Franklin Miller at the NIH and I are working on a new approach to the placebo and nocebo effects. The eventual goal is to argue that the guidelines for use of placebo in both research and treatment context should be rethought, but that’ll come further down the line. In this paper, we argue that the concept of placebo should be dissolved because thinking of it as a unified phenomenon, rather than a loose collection based on family resemblance, fails to appreciate the diversity of things referred to as placebo.
As always, comments, questions, and criticisms are most welcome.
The patient visits his doctor with a complaint of fatigue. After routine examination, she judges that there is no serious health problem. She recommends taking multivitamins and calling back in two weeks. When the patient calls back, he reports feeling less fatigue and more energy. What are we to make of such a sequence of events?
First of all, we should be unsurprised. Primary care providers only rarely prescribe pure placebos, such as sugar pills, but they often prescribe impure placebos, such as vitamins, homeopathic remedies, and antibiotics for (what they take to be) viral infections (Fässler et al. 2009, 2010; Nitzan & Lichtenberg 2004).
Perhaps we should also be disappointed: prescribing a placebo can undermine trust, as well as patient autonomy, especially if doing so involves deception. Perhaps this case constitutes a gray area, but the vast majority of patients in palliative chemotherapy for metastatic lung or colorectal cancer believe that they are receiving curative treatment, indicating that care providers routinely fail to disabuse patients’ of misconceptions about their treatment and perhaps even actively engage in deceit (Weeks et al. 2012). But placebos can produce their characteristic effects even without deceit Kaptchuck et al. 2010). And even if the physician doesn’t say outright, “This is a placebo,” there are ways of prescribing such interventions that are not clearly examples of deceit. She could say, for instance, “I think this is a viral infection [true], but you can never be 100% certain [also true], so I’m prescribing antibiotics, just in case.” Or she could say, “It’s not clear what will alleviate your symptoms [true], but a little extra vitamin C never hurts [also true], so try these vitamin supplements and see what happens.”
Perhaps we should cast a skeptical eye on the patient’s self-report. He says that his fatigue has been alleviated, but is he sincere, or is he just saying what he thinks the physician wants to hear (response bias)? Even more troubling, perhaps he is sincere but self-deceived. He thinks that his symptoms have gotten better, but they haven’t (another type of response bias). Or perhaps his symptoms have been tempered, but that would have happened anyway in the natural course of the illness. Extremes tend towards the average over time; to pretend otherwise is to ignore regression to the mean.
Maybe, though, his self-report can be trusted, and the partial alleviation of his symptoms can be attributed to the placebo effect. Its efficacy has been documented for a number of illnesses, including pain, Parkinson’s disease, depression, anxiety, and addiction, among others (Benedetti 2008). Many of these illnesses involve a psychological component, and seem to be maladies, in a sense, of affect and attentional focusing.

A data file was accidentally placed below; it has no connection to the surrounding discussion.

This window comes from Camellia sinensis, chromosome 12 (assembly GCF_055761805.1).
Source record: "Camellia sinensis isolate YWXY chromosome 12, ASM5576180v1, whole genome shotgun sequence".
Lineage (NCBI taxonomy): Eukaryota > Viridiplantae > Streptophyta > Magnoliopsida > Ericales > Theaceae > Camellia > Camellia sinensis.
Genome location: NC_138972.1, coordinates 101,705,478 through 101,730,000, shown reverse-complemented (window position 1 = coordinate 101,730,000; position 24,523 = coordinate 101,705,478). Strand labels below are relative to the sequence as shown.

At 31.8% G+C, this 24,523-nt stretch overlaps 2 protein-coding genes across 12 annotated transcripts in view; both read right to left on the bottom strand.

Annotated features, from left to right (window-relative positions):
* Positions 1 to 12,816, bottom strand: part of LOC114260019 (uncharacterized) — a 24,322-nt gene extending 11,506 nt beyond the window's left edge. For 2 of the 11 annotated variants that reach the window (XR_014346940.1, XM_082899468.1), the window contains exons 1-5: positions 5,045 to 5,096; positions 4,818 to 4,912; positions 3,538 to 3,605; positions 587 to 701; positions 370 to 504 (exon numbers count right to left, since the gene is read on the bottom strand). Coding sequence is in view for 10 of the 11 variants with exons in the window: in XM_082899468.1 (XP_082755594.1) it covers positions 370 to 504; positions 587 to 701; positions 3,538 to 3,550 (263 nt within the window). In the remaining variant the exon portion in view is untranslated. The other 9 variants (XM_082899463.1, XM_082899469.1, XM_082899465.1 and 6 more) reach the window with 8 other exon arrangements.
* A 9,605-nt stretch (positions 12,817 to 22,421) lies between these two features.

But what does it mean to attribute the mitigation of symptoms to the placebo effect? Here we enter thorny conceptual territory, as there is no consensus about what the placebo effect is or how it works. It’s far too easy to fall into self-contradictory nonsense when trying to define the effect as, for example, what happens when an intervention with no causal power causes healing. But other, more sophisticated, definitions likewise codify conceptual confusion, and the lack of adequate conceptualization stymies research in a variety of ways (Vallance 2006).
In this paper, we argue that the conceptualization of the placebo effect needs to undergo a paradigm shift. We begin by distinguishing epistemic from metaphysical conceptions of the effect. We then show that epistemic conceptions are fruitless and confused, but argue that unified metaphysical conceptions are explanatorily inadequate. This dilemma is dissolved by dissolving the placebo effect itself: there is no such thing as the placebo effect because the phenomena we refer to under this rubric do not constitute a unified kind. Talk of the placebo effect belies the heterogeneity of its mechanisms, which we group together only because of a weak family resemblance and our own positive evaluative attitude towards their characteristic outcomes. If this perspective is sound, then the debate over whether or not placebo is powerful is fundamentally misguided (Hrobjartson & Gotzsche 2001, 2004, 2010; Vase, Riley, & Price 2002); it lumps together phenomena that should be considered and are distinct. In the final section of the paper, we examine some of these phenomena and explore one – attentional focusing that triggers feedback loops and cascades – in more detail. In so doing, we show how a pluralistic conception of placebo opens up space for the formulation and testing of new hypotheses and the reinterpretation of what previously looked like inconclusive or mixed results.